Layout Figure 1-1 shows the system board components. Mouse port Ultra Wide SCSI connector 2 Keyboard port Ultra Wide SCSI connector 1 Parallel port Narrow SCSI connector Video port Diskette drive connector LAN connector EIDE connector USB connector Battery CPU board slot RDM connectors PCI slots Power connectors...
  • Page 17: Jumpers And Connectors

    Jumpers and Connectors 1.4.1 Jumper and Connector Locations Figure 1-2 shows the jumper and connector locations on the system board. Figure 1-2 System Board Jumper and Connector Locations Jumpers are prefixed “JP”. Connectors are prefixed “CN”. The blackened pin of a jumper represents pin 1.
  • Page 18: Jumper Settings

    System Board Jumper Settings Jumper Setting Function Software Shutdown Control for CN4 Enabled Disabled BIOS Type 1-2* Acer Reserved Password Security Check password 2-3* Bypass password SCSI Channel 1 High-Byte Termination Terminator always set to ON 2-3* SCSI terminator set to ON or OFF...
  • Page 19: Connector Functions

    1.4.3 Connector Functions Table 1-2 lists the different connectors on the system board and their respective functions. Table 1-2 Connector Functions Connector Function COM 1 CN2, U3, U8 Power connectors COM 2 Software shutdown connector for 420-watt SPS PS/2 mouse/keyboard connectors Power switch Power LED and keylock connector CN10...
  • Page 20: Installing Components On The System Board

    Installing Components on the System Board The following sections describe how to install components into the system board, including how to install a CPU board and optional PCI card, and how to upgrade system board video memory. Before beginning the installation, please take a moment to read the sections below. They contain important ESD precautions and pre- and post-installation instructions.
  • Page 21: Post-Installation Instructions

    Remove any expansion boards or peripherals that block access to components you are installing. See the following sections for specific instructions on the component you wish to install. Do not attempt the procedures described in the following sections unless you are a qualified service technician.
  • Page 22: Video Memory Upgrade

    Video Memory Upgrade Larger video memory allows you to display higher resolutions and more colors. The system board comes with a 1-MB video memory onboard upgradable to 2 MB. Follow these steps to upgrade the video memory: Locate the video DRAM upgrade sockets labeled U36 and U37 on the system board.
  • Page 23: Remote Diagnostic Manager

    ASM Pro The ASM Pro is a server management tool based on the Simple Network Management Protocol (SNMP). It detects server problems related to a CPU thermal condition, ±12V/±5V/3.3V/1.5V detection, or calculating PCI bus utilization. This feature is designed primarily for server supervisors and management information system (MIS) personnel to help them detect errors or potential trouble spots in their network servers through a single management station.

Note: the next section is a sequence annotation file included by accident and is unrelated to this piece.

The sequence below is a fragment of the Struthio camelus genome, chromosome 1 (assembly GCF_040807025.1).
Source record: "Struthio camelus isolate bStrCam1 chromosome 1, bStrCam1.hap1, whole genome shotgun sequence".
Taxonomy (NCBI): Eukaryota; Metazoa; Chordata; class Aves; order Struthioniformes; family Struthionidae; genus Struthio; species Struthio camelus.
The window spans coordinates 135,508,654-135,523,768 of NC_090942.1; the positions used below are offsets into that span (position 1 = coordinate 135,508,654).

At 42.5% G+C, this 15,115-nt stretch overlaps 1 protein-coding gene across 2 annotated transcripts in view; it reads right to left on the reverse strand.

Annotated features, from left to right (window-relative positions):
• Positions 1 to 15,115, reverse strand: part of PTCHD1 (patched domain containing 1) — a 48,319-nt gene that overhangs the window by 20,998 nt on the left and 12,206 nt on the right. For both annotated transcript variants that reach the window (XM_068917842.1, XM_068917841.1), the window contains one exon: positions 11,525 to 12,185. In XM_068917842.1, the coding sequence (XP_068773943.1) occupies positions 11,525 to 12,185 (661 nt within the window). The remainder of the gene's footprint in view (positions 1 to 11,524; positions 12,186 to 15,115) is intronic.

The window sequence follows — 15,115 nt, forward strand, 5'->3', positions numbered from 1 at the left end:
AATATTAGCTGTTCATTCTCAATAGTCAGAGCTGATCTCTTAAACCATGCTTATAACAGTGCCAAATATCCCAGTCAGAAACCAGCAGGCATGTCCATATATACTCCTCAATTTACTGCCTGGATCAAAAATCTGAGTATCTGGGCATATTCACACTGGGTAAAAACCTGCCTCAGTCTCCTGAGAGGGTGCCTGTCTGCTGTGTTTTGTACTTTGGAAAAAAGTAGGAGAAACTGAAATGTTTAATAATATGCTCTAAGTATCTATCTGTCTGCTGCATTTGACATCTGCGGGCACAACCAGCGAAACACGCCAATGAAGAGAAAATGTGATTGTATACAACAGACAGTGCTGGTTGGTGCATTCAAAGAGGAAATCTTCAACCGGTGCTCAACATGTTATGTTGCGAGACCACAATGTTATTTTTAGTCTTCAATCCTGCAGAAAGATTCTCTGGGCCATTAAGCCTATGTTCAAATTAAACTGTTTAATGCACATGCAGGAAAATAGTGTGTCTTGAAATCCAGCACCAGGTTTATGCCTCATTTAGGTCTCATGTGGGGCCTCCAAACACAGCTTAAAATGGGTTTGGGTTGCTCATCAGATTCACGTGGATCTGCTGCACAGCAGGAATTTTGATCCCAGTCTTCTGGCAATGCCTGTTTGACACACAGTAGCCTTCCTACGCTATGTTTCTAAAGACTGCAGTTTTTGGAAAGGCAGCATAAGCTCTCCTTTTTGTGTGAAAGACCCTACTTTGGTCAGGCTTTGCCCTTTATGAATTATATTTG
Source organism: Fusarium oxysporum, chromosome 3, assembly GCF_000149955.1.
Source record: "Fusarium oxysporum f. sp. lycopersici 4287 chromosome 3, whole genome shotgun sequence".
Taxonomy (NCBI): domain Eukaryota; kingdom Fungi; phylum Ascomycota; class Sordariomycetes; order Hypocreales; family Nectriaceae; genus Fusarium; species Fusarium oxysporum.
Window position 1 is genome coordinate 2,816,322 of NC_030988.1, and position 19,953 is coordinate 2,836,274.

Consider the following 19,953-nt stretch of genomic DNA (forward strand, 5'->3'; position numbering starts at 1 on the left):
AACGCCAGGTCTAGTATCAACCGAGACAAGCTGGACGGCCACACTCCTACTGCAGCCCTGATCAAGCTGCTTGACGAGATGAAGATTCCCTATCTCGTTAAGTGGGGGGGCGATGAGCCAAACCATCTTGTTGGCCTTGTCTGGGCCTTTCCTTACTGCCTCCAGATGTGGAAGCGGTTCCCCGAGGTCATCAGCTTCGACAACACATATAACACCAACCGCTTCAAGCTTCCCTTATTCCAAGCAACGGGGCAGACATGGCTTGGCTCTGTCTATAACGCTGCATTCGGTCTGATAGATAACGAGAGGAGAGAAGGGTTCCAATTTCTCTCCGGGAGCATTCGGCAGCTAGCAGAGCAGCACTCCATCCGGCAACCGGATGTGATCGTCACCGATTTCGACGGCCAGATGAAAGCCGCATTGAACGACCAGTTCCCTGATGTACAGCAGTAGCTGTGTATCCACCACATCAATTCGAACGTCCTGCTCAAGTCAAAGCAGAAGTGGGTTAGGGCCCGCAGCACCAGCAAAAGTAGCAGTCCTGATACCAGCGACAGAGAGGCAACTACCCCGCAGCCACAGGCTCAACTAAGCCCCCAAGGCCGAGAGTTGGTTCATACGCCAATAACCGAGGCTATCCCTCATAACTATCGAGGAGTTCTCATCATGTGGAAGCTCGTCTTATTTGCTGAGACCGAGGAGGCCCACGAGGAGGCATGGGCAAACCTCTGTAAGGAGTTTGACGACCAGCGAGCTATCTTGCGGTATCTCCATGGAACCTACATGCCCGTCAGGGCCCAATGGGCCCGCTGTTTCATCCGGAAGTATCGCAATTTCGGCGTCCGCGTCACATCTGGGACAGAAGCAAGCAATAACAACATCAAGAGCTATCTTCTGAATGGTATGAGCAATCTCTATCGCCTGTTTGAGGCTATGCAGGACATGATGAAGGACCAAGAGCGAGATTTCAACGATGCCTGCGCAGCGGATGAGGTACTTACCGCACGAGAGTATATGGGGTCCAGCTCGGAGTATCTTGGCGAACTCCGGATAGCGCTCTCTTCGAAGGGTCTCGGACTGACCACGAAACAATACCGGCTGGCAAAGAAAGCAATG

• Page 24: Error Messages

    Error Messages Do not continue using the computer if you receive an error message of any type. Note the message and take corrective action. This section explains the different types of error messages and corresponding corrective measures. There are two general types of error messages: •...
  • Page 25: System Error Messages

    Table 1-3 System Error Messages Message Action CMOS Battery Error Replace the RTC chip or contact your dealer. CMOS Checksum Error Check the RTC chip and the necessary jumper. If the battery is still good, run Setup. Display Card Mismatch Run Setup.
  • Page 26 Table 1-3 System Error Messages (continued) Message Action Memory Error at: Check DIMMs on the CPU MMMM:SSSS:OOO board. Contact your dealer. (W:XXXX, R:YYYY) where: M: MB, S: Segment, O: Offset, X/Y: write/read pattern Memory Size Mismatch Run Setup. Check if the values shown in the memory CPU Clock Mismatch parameters are correct.
  • Page 27: Correcting Error Conditions

    1.9.3 Correcting Error Conditions As a general rule, if an error message says "Press F1 to continue," it is caused by a configuration problem, which can be easily corrected. An equipment malfunction is more likely to cause a fatal error, i.e., an error that causes complete system failure.
  • Page 28: Chapter 2 Cpu Board

    Chapter 2 CPU Board The CPU board carries two sockets to support a powerful dual-CPU configuration. The sockets accommodate Intel Pentium II CPUs running at 266 MHz or 300 MHz and incorporates the first-level and second-level cache and boasts a new generation of power.
  • Page 29: Layout

    Layout CPU Voltage Regulators DIMM Sockets Pentium II CPU Socket 1 Pentium II CPU Socket 2 Figure 2-1 CPU Board Layout Jumper Locations Figure 2-2 Pentium II CPU Board Jumper Locations AcerAltos 9100 Series User’s Guide...
  • Page 30: Jumper Settings

    Jumper Settings Table 2-1 Settings for CPU Core/Bus Frequency Ratio (JP1) JP1 Settings CPU Core/Bus Freq. 0 - Pins open 1 - Pins Closed Table 2-2 Clock Settings (JP5) Clock Speed 66 MHz* 60 MHz 0 - Pins open 1 - Pins closed 'HIDXOW VHWWLQJ Chapter 2 - CPU Board 2-3...
  • Page 31: Memory Upgrade

    Memory Upgrade The system board comes with four 168-pin sockets, labeled DIMM1 to DIMM4, that accommodate single-density and double-density DIMMs. The sockets support both fast-page mode and EDO DIMMs for a total of 512-MB system memory using 128-MB DIMMs. Table 2-3 lists some possible memory configurations. 2.4.1 Memory Configurations Table 2-3 Possible Memory Configurations...
  • Page 32: Installing A Dimm

    The above configurations are only some of the available memory combinations. When upgrading memory, simply install DIMMs into any of the empty sockets. 2.4.2 Installing a DIMM To install a DIMM, align it with the socket and press it down until the holding clips secure the DIMM in place.
  • Page 33: Removing A Dimm